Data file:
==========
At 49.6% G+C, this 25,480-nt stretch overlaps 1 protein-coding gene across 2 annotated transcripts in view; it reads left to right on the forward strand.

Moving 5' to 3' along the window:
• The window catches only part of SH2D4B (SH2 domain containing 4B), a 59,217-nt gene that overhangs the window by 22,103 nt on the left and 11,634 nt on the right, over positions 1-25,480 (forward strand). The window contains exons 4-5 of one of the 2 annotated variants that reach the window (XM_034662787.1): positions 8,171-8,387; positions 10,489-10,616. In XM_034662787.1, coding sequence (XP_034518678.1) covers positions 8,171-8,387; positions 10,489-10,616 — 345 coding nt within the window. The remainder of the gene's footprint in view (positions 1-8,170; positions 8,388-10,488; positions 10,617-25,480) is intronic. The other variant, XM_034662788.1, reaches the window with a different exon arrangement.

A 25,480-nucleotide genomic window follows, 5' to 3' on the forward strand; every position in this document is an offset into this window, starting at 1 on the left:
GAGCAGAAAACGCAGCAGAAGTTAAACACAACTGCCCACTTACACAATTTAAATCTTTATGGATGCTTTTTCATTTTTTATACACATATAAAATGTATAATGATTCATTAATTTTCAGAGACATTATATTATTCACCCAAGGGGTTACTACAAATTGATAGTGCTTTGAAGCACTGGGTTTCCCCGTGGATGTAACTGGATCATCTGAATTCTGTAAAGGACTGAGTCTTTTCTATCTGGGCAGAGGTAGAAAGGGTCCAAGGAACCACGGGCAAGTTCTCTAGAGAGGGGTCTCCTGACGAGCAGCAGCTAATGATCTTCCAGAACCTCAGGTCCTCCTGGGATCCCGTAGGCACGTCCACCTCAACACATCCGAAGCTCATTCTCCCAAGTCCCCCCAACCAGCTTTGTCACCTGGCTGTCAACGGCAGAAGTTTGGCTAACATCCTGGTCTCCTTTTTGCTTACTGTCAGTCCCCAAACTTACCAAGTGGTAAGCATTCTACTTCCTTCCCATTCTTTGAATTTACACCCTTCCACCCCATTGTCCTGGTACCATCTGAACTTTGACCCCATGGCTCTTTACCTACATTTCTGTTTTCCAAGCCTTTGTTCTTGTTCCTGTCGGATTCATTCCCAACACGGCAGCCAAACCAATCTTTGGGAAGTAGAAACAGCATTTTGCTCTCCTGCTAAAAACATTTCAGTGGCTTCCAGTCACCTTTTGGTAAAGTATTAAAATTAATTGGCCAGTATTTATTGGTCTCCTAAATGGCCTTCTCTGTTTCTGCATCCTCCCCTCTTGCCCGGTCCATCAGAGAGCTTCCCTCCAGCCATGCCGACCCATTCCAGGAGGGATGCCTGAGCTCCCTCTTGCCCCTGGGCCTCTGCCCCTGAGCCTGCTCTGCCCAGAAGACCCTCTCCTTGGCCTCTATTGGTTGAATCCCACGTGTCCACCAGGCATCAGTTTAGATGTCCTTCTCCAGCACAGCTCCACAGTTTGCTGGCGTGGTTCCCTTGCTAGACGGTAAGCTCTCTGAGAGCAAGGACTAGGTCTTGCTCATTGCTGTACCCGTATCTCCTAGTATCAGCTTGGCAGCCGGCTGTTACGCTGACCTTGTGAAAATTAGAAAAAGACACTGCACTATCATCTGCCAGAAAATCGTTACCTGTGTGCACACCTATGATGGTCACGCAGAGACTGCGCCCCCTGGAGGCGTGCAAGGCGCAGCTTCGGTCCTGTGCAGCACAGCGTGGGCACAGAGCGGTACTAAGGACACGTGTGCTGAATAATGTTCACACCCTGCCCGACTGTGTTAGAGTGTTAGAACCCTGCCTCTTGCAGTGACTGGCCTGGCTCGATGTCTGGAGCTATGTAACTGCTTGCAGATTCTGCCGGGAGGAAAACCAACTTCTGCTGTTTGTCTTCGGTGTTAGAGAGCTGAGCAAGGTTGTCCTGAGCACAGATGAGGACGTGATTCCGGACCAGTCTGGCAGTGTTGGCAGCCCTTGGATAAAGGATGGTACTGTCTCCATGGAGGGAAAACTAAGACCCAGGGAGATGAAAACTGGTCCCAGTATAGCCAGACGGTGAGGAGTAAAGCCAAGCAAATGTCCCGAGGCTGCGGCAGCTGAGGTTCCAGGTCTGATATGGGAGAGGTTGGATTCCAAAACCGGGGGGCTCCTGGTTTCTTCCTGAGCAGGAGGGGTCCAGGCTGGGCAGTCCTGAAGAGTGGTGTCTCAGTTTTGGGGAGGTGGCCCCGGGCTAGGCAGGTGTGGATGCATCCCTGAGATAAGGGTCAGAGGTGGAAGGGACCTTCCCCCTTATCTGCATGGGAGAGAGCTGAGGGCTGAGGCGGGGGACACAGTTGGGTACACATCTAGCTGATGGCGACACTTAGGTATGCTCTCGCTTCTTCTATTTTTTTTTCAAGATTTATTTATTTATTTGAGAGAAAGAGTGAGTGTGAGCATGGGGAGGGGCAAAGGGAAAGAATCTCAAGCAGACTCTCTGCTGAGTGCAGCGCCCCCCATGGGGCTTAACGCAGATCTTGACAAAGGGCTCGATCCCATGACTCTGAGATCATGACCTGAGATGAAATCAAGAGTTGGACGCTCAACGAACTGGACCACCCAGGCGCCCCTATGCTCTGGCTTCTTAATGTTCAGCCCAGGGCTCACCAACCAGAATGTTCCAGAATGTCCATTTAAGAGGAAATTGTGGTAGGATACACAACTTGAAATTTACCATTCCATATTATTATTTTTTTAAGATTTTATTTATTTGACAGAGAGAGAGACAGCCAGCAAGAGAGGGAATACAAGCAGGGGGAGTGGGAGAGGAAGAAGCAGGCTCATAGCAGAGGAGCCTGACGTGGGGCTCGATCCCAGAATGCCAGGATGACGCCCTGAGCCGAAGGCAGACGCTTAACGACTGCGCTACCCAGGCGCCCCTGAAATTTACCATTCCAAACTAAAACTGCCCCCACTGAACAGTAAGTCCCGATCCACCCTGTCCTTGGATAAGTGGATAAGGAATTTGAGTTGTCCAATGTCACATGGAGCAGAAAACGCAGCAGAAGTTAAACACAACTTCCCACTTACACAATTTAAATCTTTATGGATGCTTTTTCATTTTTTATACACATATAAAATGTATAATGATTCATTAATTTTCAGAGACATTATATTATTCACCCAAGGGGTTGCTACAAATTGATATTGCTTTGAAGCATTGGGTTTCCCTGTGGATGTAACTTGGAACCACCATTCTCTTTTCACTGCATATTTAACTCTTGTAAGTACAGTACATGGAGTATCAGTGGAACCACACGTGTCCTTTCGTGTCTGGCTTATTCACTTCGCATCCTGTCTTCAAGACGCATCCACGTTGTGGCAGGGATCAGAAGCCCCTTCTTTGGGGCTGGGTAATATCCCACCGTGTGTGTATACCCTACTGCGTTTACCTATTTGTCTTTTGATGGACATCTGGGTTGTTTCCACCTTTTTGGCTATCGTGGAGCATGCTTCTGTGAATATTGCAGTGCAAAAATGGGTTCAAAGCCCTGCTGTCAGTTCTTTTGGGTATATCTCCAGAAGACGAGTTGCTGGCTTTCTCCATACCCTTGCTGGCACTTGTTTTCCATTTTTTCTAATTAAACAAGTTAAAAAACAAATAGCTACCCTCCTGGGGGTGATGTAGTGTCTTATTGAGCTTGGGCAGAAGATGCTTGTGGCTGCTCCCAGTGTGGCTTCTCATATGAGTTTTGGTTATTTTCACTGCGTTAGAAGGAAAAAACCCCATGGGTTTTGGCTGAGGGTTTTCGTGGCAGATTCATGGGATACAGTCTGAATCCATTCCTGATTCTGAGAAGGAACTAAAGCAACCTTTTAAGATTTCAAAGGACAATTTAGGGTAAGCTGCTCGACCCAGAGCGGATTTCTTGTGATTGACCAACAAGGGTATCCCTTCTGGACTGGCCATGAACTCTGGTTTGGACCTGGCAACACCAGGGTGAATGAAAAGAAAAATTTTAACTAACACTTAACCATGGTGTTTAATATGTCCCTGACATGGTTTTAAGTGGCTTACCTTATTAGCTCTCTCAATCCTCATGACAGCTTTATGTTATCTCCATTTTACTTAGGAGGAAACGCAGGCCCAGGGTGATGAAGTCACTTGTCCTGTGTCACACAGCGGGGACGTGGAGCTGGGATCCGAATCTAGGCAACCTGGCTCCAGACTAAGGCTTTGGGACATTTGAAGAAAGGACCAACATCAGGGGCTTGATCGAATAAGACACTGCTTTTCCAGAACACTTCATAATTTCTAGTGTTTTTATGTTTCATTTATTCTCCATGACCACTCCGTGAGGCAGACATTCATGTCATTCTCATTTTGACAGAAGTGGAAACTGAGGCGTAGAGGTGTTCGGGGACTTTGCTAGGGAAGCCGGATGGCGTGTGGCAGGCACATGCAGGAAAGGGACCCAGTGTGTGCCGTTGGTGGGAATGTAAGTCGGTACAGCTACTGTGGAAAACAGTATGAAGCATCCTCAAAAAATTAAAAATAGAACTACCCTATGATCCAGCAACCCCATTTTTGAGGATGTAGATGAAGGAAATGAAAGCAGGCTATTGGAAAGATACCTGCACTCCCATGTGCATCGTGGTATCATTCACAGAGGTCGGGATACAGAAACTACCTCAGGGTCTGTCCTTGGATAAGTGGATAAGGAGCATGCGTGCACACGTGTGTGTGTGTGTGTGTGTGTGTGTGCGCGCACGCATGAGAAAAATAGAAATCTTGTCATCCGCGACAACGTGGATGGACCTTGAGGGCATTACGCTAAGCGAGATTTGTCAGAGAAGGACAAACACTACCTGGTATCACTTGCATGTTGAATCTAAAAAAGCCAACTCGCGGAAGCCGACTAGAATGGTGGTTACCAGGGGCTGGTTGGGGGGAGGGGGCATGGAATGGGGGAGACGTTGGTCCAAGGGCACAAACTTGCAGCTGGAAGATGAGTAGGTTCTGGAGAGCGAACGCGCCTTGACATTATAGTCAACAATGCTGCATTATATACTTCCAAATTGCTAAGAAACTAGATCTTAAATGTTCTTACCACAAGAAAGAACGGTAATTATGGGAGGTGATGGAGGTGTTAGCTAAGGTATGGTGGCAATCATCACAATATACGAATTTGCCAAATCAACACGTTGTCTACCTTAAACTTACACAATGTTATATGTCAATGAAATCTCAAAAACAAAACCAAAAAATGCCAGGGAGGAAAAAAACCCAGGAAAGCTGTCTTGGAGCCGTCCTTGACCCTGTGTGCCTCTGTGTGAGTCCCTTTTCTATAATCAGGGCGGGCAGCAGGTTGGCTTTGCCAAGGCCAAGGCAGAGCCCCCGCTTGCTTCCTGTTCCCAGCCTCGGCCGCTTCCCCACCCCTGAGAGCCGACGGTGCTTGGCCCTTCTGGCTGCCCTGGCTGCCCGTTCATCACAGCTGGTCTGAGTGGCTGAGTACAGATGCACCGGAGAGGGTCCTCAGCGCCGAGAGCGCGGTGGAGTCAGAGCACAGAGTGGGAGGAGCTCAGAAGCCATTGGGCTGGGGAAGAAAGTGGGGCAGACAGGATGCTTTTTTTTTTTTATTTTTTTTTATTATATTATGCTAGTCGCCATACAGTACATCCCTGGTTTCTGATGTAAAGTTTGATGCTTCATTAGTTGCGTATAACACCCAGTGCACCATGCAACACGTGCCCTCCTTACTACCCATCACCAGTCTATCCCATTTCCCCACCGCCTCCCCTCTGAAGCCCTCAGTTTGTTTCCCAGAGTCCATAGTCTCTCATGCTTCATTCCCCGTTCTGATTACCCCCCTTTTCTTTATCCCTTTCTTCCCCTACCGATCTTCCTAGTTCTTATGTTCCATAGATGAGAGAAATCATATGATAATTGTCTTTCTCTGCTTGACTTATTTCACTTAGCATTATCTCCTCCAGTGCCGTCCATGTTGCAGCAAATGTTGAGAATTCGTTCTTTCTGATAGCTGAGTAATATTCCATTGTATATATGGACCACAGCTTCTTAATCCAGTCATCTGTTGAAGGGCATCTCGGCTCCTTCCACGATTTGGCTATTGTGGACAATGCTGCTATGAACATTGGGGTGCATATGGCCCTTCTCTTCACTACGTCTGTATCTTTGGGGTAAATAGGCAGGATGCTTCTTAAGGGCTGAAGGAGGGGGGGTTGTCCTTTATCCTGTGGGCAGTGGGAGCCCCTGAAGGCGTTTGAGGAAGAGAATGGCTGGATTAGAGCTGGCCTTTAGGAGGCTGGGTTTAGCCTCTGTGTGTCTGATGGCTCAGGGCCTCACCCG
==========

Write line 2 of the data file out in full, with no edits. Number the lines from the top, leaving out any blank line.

Moving 5' to 3' along the window: